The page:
Review: When we are discussing the modern greats of electronic music production, there's no way we can have that conversation without Calibre's name coming into the mix and blend. This brand new album via the team at Signature takes the title 'Feeling Normal' and is a straight up masterclass, from the stunning breakbeat-driven soundscapes of 'Barren' and 'Man Got Sandwich' to the colourful post-garage designs of 'Feeling Normal' and 'Time To Breathe' alongside Cimone. It has a touch of everything and the quality levels just don't seem to dip, regardless of whatever genre or style we are hearing. There are also some serious highlights, with 'Badman' alongside DRS being a somber, post-dubstep homage, 'Has To Happen' being a sumptuous, emotive roller and 'Predictable' being a futuristic steppers delight. Incredible work as expected!
Review: Impressing out of Australia is DJ Sunroof, a producer that before this has been spotted on Nerang, 3 Feet Deep plus a recent contribution Breaks 'N' Pieces Vol.3. Offered a full debt here, DJ Sunroof lifts the lid on seven piping hot new tracks, all skipping with fresh and danked out UK sounds - be it the deep acid bass of "Regrowth" or something more spiretly and UKG in "Fresh & Low" - get your nastier alternative in "Intercom" . With something dubby, dusty and percussion heavy in "Boxed In" there's touches of busy breakbeat techno in "Roller" next to the gnarly wub-wub of "Let It Roll". DJ Sunroof cruisin' the UK.
Review: It's been a short while since we last took in a project if this magnitude from the Big Fat Mama Beats crew, who unveil a fabulous full length album drop from The Criminal Minds, who really do go all out to explore the full breadth of the breakbeat sound. From the more experimental, junglist sounds of 'Analog Dog' and 'Bomb Drops', to the throwback, nostalgic energies of 'Rocksteady' and electro-inspired flavours of 'Twin Sunset', this album covers some serious ground moderately quickly! For us, the title track 'Dirty Little Boxes' alongside Nathan Green is the clear standout, adding a dash of class to the tracklisting with it's heist-like bass grooves and percussive influxes. We also enjoyed the high energy bass sweeps and drum energies of 'Cracked' which again takes us to the complete other end of the spectrum. Awesome work!
Review: This is the third album in as many years from the Bristolian hip-hop/funk duo, who are also festival favourites, so there's a good chance you already have a pretty good idea what they sound like. For the uninitiated, then old school block-party hip-hop would be one obvious point of reference, Stereo MCs another - but The Allergies throw far more than just rap into the pot, with soul, funk, jazz, R&B, breakbeat and rock elements weaving in and out of Steal The Show's 13 tracks. Guests on the album include Andy Cooper, Izo FitzRoy, Skunkadelic, ASM, Uncle Frank and Dr Syntax.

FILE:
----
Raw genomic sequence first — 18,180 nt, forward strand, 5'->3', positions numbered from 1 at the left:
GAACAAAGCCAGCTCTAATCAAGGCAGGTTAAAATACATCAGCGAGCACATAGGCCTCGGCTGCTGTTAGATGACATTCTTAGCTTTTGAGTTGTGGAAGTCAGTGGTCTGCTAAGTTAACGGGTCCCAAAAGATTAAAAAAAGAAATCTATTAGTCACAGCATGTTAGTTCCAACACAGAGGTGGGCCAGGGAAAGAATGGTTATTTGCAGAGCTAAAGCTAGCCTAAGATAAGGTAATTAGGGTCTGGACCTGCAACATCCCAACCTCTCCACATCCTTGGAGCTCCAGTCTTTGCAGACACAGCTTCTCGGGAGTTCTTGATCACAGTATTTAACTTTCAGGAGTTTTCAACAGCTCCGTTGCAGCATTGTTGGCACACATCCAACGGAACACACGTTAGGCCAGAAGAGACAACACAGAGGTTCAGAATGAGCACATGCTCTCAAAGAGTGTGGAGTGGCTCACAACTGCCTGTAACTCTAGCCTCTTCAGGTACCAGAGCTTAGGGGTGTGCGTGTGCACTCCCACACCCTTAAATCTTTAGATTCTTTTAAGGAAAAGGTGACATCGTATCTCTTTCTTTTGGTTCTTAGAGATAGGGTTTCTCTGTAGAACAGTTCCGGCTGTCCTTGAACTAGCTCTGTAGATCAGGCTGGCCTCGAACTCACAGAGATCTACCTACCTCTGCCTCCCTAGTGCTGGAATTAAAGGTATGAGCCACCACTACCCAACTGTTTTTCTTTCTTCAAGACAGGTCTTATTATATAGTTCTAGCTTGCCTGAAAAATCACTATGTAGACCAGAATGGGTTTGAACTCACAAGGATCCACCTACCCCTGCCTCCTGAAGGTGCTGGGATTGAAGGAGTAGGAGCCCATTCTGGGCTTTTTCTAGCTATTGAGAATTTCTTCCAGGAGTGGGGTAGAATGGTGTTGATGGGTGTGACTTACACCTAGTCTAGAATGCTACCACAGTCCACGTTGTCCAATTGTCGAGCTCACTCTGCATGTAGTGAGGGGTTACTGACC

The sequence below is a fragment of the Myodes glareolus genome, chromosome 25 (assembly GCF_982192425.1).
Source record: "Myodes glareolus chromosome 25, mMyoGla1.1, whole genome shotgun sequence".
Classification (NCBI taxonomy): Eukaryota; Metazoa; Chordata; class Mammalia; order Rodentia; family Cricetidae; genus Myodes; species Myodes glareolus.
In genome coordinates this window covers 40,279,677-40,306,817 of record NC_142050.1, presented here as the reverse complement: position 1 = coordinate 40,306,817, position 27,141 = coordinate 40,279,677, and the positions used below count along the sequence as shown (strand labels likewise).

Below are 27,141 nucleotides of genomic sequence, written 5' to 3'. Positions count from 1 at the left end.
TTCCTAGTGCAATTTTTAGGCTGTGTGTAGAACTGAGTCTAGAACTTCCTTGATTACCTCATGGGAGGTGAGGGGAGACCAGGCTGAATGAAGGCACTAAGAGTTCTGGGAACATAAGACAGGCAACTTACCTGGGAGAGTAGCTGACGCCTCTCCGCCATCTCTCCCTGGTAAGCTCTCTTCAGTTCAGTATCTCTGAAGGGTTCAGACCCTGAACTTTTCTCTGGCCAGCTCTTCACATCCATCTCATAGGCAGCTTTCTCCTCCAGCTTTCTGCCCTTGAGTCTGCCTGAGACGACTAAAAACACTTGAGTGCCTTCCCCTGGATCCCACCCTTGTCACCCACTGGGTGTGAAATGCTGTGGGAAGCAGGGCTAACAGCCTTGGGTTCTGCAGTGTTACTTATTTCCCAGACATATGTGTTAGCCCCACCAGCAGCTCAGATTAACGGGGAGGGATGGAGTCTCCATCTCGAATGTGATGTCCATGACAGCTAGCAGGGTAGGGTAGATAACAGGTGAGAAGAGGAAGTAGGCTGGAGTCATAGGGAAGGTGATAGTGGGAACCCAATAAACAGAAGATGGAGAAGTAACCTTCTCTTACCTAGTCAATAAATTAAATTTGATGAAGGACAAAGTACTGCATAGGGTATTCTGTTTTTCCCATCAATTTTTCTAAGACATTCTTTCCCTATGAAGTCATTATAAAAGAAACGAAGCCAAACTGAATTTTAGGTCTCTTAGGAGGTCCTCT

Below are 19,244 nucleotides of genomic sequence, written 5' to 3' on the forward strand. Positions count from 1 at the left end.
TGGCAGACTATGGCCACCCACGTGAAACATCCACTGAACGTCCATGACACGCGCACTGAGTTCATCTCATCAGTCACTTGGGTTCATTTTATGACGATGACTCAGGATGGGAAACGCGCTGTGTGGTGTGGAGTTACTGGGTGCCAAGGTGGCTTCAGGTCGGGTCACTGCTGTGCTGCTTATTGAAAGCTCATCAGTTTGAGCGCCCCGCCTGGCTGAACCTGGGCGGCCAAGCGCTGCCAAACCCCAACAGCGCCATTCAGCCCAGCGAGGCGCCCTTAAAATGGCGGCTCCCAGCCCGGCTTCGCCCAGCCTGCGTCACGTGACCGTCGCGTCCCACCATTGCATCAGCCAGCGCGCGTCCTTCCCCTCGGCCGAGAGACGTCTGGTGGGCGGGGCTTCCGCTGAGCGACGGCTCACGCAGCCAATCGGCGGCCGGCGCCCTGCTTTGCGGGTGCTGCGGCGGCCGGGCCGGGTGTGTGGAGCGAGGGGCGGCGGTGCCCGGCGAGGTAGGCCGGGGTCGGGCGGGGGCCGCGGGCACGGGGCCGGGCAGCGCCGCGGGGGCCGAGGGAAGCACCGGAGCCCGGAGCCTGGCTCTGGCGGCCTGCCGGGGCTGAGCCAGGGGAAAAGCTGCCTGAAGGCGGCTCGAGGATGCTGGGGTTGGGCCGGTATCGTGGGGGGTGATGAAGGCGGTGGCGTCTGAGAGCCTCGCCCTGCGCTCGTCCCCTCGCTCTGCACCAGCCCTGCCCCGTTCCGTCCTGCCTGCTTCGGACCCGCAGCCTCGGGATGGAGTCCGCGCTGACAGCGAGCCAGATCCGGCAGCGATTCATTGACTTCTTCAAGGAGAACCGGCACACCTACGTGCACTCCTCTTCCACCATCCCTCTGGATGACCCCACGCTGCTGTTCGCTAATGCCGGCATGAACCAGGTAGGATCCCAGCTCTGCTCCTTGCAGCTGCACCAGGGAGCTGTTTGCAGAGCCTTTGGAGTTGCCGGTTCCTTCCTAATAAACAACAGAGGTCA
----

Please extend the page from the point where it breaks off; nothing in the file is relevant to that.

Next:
Review: It's been raining Luke Vibert in 2020 with the legendary producer teaming up with Hypercolour for a trilogy of LPs, bringing with it new and neo genres like Modern Rave, and now Rave Hop. restoring some credibility to the lost art of breakbeat and sample culture, Vibert's productions are on point here while exploring different eras of dance music history in the process. Crafted with unique, original and refreshed vintage samples, each track, depending on its element, will transport you across a classic timeline; be it straight up old school hip hop, 90s drum and bass and early chicago house, to soul, disco and jazz before that; all cut up and repackaged in a contemporary and referential approach to rave and its continued legacy.
Review: The Silver Bear team have absolutely outdone themselves with this next project, which sees Wayward unleash the full range of his production capabilities over the course of forty-three minutes with his brand new album 'Waiting For The World'. This is a phenomenal display in delicacy and precision, whilst also sounding immeasurably organic in its design, from the classic breakbeat elements of 'Back To The Old Days' and 'Ridge Road', to the more futuristic tech-influenced adventures of 'Canvey Island' and the stunning soundscaping displays of 'Thirty Three'. It's a masterful display of confident sonic creation, with our particular highlights being the truly breathtaking harmonic layerings of 'Jill', the dancefloor ready melodic flicks of 'Casper (Part 2)' and of course the untouchable twists and turns of the title track 'Waiting For The World'. Awesome stuff!
Review: From the funk 'n' breaks label Boogie Boutique comes this third selection of 10 winning nuggets, featuring Hayz' Shaggy tribute "Bathroom Banger", Freddy Fresh's excellently trippy mix of Cuban piano and Latin exotica "Pinata", and the Ludacris-sampling "Boogie Shuffle". For a more head-nodding flavour though, head straight for DJ Wood's "No Ice Cream On The Road" or Nine Lives The Cat's "LaLaLa".
Review: Under the Ejeca alias, Gerry McCartney has regularly delivered retro-futurist singles that draw inspiration from vintage UK house and techno. This album, his full-length debut, takes this approach even further, delivering a non-stop, sweat-soaked journey through brand new rave and UK hardcore-inspired productions recorded in Southend-on-Sea last December. There's much to enjoy throughout, from the almost overwhelmingly loved-up opener, 'Rainfall', and the skittish, US garage-influenced breakbeat hardcore haziness of 'Need You', to the piano-powered happy hardcore hedonism of 'My Love', mind-melting 'Variant' and rushing 'Tell Me'. Also superb is closing cut 'Sunrise', a fittingly titled conclusion tailor made for sound-tracking sun-up moments at remote mountain raves.